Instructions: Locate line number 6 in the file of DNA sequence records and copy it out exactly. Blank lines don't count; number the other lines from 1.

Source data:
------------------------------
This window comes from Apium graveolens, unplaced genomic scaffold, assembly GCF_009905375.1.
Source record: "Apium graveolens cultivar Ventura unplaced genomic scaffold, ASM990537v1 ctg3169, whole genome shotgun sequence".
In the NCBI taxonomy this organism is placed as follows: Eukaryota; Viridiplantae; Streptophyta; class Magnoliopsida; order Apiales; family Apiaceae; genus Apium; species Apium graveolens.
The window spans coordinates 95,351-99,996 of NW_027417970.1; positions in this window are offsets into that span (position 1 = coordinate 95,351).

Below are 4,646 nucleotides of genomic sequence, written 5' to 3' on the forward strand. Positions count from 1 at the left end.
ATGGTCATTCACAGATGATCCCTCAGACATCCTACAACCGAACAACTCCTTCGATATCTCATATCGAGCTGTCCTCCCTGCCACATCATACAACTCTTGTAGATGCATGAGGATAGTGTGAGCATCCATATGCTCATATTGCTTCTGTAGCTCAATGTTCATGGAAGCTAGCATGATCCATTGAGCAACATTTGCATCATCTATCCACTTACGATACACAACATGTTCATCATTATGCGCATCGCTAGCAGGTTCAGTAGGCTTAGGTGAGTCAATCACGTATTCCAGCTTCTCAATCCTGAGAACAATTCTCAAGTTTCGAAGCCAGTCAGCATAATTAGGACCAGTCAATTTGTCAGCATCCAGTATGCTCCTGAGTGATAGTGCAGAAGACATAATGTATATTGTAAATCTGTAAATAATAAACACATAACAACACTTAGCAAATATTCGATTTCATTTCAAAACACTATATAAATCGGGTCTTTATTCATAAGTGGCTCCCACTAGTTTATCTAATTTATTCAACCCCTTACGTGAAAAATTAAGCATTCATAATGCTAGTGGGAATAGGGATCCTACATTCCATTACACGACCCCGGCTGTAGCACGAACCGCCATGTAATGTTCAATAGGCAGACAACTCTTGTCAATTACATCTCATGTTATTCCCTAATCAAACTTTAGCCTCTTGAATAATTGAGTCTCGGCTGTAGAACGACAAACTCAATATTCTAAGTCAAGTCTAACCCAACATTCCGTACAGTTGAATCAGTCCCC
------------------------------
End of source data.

ATGGTCATTCACAGATGATCCCTCAGACATCCTACAACCGAACAACTCCTTCGATATCTCATATCGAGCTGTCCTCCCTGCCACATCATACAACTCTTGTAGATGCATGAGGATAGTGTGAGCATCCATATGCTCATATTGCTTCTGTAGCTCAATGTTCATGGAAGCTAGCATGATCCATTGAGCAACATTTGCATCATCTATCCACTTACGATACACAACATGTTCATCATTATGCGCATCGCTAGCAGGTTCAGTAGGCTTAGGTGAGTCAATCACGTATTCCAGCTTCTCAATCCTGAGAACAATTCTCAAGTTTCGAAGCCAGTCAGCATAATTAGGACCAGTCAATTTGTCAGCATCCAGTATGCTCCTGAGTGATAGTGCAGAAGACATAATGTATATTGTAAATCTGTAAATAATAAACACATAACAACACTTAGCAAATATTCGATTTCATTTCAAAACACTATATAAATCGGGTCTTTATTCATAAGTGGCTCCCACTAGTTTATCTAATTTATTCAACCCCTTACGTGAAAAATTAAGCATTCATAATGCTAGTGGGAATAGGGATCCTACATTCCATTACACGACCCCGGCTGTAGCACGAACCGCCATGTAATGTTCAATAGGCAGACAACTCTTGTCAATTACATCTCATGTTATTCCCTAATCAAACTTTAGCCTCTTGAATAATTGAGTCTCGGCTGTAGAACGACAAACTCAATATTCTAAGTCAAGTCTAACCCAACATTCCGTACAGTTGAATCAGTCCCC